“When I had the conversation with the script writers and all the guys, way back, they asked me the question directly, ‘Is there anybody that you have a rivalry with?’ I get along with everybody but this person, he was very similar to the character in the movie. Like the character, he’s from a lot of wealth, which is fine, but the way that I was treated in person and on track… when you race against somebody, there’s a respect that we have as professionals between us. Even if you don’t like the person, there’s a respect on track. This character has none of that to me. Yeah, this is why he’s represented in the movie as Capa, in the face of a real teammate.”

The character Capa’s first name is even Nicholas. The racing scenes are realistic, much more so than almost every racing movie ever made. They do fall back on the cliché of two drivers going side-by-side down a straight, making eye contact, then downshifting and flooring the gas, as if they’d only been at partial throttle before that. But almost everything else ontrack is accurate. That alone would make it worth seeing for the average racer or race fan.

But the premise of the movie is a video gamer thrust into the world of real racing, the exact scenario Mardenborough lived through. What was that like? Mardenborough had only had a driver’s license for a year and a half before he entered the Nissan Academy to learn to drive a real race car.

“Jumping into a racing car at the academy felt normal for me. I seemed to get to grips with it pretty quickly and it felt pretty normal in the car. The race car would be acting in the same way as it would when I’m at at home in my makeshift rig, when I held the steering and pushed the virtual car to its limit. All the inputs felt the same in the real car, with the added sensation of vibration and the g-force. Okay, that was an extra thing to deal with. But fundamentally, I kind of knew what I was doing (right away) even though I’d never done it before.”

In his real-life racing career, he was also confronted with the very real dangers of racing, too. Three years into his driving career, he had an accident at the Nürburgring’s Flugplatz, when the nose of his Nissan GT-R lifted off the ground and the car peeled over backwards, sending him over the guardrail. The crash wound up killing one person. In the movie he contemplates quitting racing at that point, but in reality he did not consider that.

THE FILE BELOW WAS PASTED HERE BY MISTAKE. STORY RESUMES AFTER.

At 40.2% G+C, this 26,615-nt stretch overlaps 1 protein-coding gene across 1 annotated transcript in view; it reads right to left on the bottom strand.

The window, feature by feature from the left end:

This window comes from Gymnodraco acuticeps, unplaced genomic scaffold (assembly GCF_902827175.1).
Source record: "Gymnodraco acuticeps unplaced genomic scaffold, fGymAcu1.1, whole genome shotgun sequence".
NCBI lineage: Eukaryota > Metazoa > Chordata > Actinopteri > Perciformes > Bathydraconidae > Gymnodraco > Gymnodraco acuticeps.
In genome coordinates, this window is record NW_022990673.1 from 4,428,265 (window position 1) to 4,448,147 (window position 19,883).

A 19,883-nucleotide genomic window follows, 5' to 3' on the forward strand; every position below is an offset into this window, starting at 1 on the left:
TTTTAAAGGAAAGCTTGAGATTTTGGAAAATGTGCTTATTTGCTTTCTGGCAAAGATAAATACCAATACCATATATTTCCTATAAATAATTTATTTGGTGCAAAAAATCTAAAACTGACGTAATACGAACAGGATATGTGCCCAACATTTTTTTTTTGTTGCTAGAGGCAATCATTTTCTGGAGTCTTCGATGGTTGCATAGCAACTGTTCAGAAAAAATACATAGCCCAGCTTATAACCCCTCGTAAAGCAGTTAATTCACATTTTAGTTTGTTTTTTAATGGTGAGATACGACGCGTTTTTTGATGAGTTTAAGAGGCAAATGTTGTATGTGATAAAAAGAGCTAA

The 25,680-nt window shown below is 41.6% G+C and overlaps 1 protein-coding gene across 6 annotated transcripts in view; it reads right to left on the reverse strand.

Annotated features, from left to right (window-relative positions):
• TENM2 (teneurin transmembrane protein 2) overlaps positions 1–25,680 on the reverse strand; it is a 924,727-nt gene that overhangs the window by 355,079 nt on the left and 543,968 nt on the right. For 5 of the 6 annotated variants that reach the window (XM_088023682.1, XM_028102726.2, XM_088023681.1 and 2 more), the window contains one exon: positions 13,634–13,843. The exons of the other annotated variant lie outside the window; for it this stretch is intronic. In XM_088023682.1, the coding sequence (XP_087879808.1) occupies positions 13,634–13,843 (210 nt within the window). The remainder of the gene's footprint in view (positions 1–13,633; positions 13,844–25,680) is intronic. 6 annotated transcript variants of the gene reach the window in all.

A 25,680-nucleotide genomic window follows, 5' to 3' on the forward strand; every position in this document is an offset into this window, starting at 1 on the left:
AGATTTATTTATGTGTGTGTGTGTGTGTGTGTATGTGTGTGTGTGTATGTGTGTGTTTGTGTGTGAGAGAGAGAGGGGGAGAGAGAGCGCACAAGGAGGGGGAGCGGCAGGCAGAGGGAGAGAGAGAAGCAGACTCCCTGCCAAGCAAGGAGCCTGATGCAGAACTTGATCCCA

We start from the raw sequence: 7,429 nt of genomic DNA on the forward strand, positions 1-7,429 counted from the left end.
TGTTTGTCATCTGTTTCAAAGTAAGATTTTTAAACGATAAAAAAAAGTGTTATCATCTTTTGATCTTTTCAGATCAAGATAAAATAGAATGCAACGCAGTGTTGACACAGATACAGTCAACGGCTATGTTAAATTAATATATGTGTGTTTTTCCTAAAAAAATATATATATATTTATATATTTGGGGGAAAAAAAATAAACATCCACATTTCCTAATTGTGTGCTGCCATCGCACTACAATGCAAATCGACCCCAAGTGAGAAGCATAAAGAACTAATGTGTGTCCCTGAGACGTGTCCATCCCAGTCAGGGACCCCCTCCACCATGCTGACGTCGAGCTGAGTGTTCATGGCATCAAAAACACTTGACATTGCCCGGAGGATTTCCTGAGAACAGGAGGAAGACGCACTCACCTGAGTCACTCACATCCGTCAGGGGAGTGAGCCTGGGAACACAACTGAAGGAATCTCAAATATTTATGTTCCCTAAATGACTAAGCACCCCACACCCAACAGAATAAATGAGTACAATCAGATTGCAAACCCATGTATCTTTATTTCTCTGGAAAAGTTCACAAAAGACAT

“When I’m trapped in the hospital, the movie portrays it well. Where there’s time, where I was by myself, you have thoughts, and those thoughts that come into my mind were, ‘Do I still want to do this?’ And the answer has always been, ‘Yes.’ The movie portrays that well. Because you have to answer those questions.”

He answered a lot of questions over his now-15 years of racing professionally. He has driven in almost every form of racing except Formula 1: GT4, GP2, GP3, British GT Championship, Blancpain Endurance Series, Toyota Racing Series, FIA World Endurance Series, Super GT300 and GT500 in Japan, and twice at Le Mans, where he finished fifth and third in LMP2. It’s been a wonderful life, and if he can make enough phone calls and seal enough deals, he’ll keep doing it for as long as he can, into his forties, he hopes.

“It’s very clear what I want to do in my life. And it’s always, always to be a racing driver and be the best I can be. It’s what I believe I was put on this Earth to do.”

Having a successful movie about his life in popular release will certainly help him do that.

Headshot of Mark Vaughn

Mark Vaughn grew up in a Ford family and spent many hours holding a trouble light over a straight-six miraculously fed by a single-barrel carburetor while his father cursed Ford, all its products and everyone who ever worked there. This was his introduction to objective automotive criticism. He started writing for City News Service in Los Angeles, then moved to Europe and became editor of a car magazine called, creatively, Auto. He decided Auto should cover Formula 1, sports prototypes and touring cars—no one stopped him! From there he interviewed with Autoweek at the 1989 Frankfurt motor show and has been with us ever since.

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Jackson Wheeler is a skilled editor at, specializing in automotive content. With a background in Journalism and Automotive Engineering, he combines his passion for cars with his writing expertise to deliver captivating articles. Jackson's deep knowledge of automotive technology and his racing experience make him a valuable asset to the team, providing readers with informative and engaging content.